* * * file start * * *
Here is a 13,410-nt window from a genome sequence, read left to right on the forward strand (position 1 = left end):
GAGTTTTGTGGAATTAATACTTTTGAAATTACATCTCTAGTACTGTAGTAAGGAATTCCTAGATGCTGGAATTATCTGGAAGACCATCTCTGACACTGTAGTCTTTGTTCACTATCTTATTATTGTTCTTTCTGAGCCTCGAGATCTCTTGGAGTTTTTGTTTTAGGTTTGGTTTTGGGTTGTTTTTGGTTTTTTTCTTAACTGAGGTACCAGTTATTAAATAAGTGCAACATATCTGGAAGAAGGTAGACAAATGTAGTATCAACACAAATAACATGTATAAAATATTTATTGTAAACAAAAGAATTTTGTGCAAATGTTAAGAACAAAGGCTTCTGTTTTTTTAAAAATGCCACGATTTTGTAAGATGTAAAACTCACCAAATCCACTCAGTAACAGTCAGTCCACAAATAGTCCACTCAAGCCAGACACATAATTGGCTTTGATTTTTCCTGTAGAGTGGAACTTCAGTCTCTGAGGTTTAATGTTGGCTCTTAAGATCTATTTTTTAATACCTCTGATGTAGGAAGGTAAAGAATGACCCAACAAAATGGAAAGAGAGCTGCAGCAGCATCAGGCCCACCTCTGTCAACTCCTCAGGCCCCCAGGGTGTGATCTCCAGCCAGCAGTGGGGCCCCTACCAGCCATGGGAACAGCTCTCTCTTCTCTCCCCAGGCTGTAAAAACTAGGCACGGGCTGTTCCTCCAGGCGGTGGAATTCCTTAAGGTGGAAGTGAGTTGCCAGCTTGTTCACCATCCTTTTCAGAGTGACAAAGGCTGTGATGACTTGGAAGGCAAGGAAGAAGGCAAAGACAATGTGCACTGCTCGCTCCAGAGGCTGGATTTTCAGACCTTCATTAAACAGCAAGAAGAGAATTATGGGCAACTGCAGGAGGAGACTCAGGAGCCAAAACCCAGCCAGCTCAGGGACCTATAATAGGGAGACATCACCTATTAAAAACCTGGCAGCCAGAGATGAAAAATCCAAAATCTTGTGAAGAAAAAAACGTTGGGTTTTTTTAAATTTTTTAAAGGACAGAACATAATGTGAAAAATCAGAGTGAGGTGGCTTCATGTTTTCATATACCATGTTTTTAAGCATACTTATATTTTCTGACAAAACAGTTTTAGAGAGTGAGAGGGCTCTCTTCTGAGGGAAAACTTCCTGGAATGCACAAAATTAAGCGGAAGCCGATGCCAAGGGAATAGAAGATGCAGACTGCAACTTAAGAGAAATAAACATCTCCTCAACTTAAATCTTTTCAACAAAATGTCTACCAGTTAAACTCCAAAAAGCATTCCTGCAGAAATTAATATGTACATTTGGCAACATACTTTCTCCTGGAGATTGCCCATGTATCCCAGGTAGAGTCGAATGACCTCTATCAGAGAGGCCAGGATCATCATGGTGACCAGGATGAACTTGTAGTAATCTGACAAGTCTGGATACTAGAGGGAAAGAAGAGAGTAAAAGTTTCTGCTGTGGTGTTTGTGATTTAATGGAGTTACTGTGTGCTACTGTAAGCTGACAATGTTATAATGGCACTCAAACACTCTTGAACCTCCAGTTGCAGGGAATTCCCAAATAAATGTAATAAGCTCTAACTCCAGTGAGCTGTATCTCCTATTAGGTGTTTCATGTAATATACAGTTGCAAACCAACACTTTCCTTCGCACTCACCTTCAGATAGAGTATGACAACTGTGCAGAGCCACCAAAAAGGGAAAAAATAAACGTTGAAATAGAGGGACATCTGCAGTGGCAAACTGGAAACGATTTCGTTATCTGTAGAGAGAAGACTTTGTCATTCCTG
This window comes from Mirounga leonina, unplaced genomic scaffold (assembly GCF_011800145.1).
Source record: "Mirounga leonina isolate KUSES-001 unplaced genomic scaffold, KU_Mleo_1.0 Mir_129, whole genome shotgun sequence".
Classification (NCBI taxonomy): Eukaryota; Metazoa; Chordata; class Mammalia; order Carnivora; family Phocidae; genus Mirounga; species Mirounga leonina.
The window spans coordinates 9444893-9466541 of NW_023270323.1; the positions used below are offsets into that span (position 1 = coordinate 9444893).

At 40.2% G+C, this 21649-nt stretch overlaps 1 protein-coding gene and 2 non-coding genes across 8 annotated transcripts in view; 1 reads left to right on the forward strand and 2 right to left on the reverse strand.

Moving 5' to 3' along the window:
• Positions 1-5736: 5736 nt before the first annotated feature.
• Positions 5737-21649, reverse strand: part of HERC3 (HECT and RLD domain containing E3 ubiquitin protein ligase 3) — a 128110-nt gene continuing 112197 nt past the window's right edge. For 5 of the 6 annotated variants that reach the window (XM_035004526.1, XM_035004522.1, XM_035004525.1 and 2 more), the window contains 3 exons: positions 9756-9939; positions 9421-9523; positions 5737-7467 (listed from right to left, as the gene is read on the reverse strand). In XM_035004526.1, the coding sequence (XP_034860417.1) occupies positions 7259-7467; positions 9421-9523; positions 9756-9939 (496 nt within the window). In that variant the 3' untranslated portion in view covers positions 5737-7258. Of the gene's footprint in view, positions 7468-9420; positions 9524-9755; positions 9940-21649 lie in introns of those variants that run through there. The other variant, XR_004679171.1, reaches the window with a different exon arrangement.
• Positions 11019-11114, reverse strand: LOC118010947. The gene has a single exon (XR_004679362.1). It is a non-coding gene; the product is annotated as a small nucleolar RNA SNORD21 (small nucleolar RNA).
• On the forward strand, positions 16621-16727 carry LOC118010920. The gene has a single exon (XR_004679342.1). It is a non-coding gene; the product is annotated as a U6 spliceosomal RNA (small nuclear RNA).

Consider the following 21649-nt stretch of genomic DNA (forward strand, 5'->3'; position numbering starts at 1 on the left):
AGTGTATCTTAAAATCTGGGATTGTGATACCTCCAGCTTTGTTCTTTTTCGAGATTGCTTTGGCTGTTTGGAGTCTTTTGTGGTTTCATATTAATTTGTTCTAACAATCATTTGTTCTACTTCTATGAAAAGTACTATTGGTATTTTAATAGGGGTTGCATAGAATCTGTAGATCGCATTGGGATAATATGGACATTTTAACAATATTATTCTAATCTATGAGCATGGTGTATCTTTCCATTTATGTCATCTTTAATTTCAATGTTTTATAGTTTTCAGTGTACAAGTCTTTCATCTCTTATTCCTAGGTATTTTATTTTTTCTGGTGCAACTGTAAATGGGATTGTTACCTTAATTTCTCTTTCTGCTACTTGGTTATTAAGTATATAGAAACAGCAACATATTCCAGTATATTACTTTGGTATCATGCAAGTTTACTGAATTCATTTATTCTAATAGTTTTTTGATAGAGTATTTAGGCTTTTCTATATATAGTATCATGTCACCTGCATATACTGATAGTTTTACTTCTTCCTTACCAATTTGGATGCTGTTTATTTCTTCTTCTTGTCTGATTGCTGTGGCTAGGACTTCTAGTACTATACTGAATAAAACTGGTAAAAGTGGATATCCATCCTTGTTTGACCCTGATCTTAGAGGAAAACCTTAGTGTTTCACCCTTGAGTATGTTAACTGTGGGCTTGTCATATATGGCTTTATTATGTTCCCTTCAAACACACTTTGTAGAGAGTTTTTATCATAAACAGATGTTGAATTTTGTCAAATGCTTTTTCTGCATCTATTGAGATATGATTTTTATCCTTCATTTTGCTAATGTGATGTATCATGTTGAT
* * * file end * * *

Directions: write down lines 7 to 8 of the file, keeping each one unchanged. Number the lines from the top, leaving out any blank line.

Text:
At 40.2% G+C, this 21649-nt stretch overlaps 1 protein-coding gene and 2 non-coding genes across 8 annotated transcripts in view; 1 reads left to right on the forward strand and 2 right to left on the reverse strand.

Moving 5' to 3' along the window: